I’m a freak for listening. If it’s new I want to hear it. If it changes direction or makes something simple baroque, then I want to know. I tell people who ask how I’ve lived so long that it’s possible as long as you’re waiting for the next great song to come along. The record that will finally quantify the allatonceness of the womb when it gets tangled up with the infinite void. That’s what keeps me alive, I am sure of it.
With that sort of vampiric attitude—though don’t get me wrong, I do love the light as much as the dark of night—it’s no wonder that I spend hours per day poring over every sort of music currently available to the human race.
Of course the interwebz helps, it’s all global and shizz, cuz. But what helps more is the fact that this, after all, is a small town. People know people who know you. That’s always going to be a thing around here in Dirt City, especially in the art and music communities.
That freaky fact was made clear to me just the other Friday, when I told our staff photographer that I was planning to interview the rapper named Dremon for the next issue of Weekly Alibi.
Of course Eric Williams knew the dude. He worked with him on some promotional photos a few months ago. Besides making it relatively easy to set up a killer in-studio photo shoot with these cats, I reckoned Eric might already have some heady shots.
Those two agreed to meet on Monday. You are looking at the results right now. That and a transcript of the words said between an old-school rocker who made a pact with hip-hop nation back in the ’90s and the latest and potentially greatest of the local artists currently rising—fiery, fierce and poetically and musically fecund—in the midst of Burque’s music scene.
Besides a slew of recent recordings including the beginnings of a concept album trilogy, Dremon hopes that upcoming performances—March 23 as part of the Hart of the City performance at the Ramada Hotel (2020 Menaul Blvd. NE) and as a featured artist at the third annual NM 420 Fest happening April 20 and 21 in the middle of Downtown—will bring his sound within reach of more listeners interested in groovy yet gritty observed emanations distilled though a seriously spring-wound post Tupac West Coast trap aesthetic.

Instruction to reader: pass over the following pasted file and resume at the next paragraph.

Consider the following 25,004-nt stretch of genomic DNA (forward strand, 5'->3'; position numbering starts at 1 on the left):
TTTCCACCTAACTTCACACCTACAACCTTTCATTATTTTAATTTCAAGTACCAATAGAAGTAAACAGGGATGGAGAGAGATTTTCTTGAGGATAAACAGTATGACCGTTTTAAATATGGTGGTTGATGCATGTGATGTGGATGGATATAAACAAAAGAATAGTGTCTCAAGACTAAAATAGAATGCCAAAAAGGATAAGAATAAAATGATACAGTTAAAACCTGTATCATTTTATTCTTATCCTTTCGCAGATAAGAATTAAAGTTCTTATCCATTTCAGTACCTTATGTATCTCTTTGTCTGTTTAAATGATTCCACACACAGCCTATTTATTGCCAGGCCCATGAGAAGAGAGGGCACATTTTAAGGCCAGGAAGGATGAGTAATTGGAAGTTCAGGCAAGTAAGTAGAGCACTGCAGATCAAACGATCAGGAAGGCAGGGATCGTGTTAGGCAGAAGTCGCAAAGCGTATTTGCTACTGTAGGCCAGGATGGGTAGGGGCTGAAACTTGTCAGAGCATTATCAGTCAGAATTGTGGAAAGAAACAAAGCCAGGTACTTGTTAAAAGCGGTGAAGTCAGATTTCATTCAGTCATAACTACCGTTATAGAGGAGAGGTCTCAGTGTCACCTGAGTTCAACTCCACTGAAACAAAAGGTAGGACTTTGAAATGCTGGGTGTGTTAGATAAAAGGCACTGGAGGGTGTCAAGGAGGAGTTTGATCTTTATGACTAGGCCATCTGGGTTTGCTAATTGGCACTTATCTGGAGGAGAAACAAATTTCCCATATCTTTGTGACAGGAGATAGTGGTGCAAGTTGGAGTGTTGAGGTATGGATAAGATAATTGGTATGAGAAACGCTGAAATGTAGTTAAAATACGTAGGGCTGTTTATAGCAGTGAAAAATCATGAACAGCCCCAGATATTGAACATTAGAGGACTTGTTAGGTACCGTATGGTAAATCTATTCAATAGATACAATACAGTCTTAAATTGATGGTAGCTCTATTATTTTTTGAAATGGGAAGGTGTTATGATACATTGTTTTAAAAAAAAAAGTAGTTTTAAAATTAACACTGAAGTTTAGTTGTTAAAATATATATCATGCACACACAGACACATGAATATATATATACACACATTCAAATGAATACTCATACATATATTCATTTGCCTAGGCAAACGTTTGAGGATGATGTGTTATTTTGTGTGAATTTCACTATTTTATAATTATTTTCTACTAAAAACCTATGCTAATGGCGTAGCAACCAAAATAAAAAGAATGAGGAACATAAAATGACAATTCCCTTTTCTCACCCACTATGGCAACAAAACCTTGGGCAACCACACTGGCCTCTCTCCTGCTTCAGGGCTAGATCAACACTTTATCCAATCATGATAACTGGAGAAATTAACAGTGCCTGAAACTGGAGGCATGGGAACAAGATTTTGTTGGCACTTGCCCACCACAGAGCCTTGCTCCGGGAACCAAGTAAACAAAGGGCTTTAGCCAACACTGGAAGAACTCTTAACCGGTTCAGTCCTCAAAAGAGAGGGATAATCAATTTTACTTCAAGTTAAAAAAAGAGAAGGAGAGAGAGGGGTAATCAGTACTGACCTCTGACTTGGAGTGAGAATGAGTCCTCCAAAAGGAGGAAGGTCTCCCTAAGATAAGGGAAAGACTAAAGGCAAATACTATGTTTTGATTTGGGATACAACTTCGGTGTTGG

Weekly Alibi: Hey Dremon, tell me, tell our readers a little bit about what you do...
Well, I am Dremon, born and raised in Albuquerque, New Mexico. I guess you could say I come from a musical family, a family where the joy of music is ever present. On my mom’s side, it’s nothing but musicians. They were the first to strive to do something with music. I’m still learning about my family and myself, now that I’ve gotten back in contact with them. There’s also a lot of influence coming from my dad and my uncle. My uncle was the first artist I really listened to, in getting to know hip-hop.
And who is your uncle?
He goes by the name Revelation.
That’s a cool name.
His work has a lot of substance to it, he’s one of my favorite poet-lyricists. Before that, I was really into Michael Jackson.
Like everyone in the known universe who grew up in the ’80s, right? When did you start making your own music?
The first project was with my cousin. He just happened to have a microphone and a computer with a recording program. It was just all freestyle. I don’t think it was very good. But he told me he could hear something that would grow later on. I had potential, in other words. I’ve always been inspired to make something better, I’ve always had a musical inclination.
What happened next?
The next project used a similar recording process but with GarageBand or something like that, on an Apple Computer. It was a little more complex and I was actually producing some of the beats and samples, so I started to get hands-on experience with that sort of thing, too. It expanded from there. I started working with more people, different producers.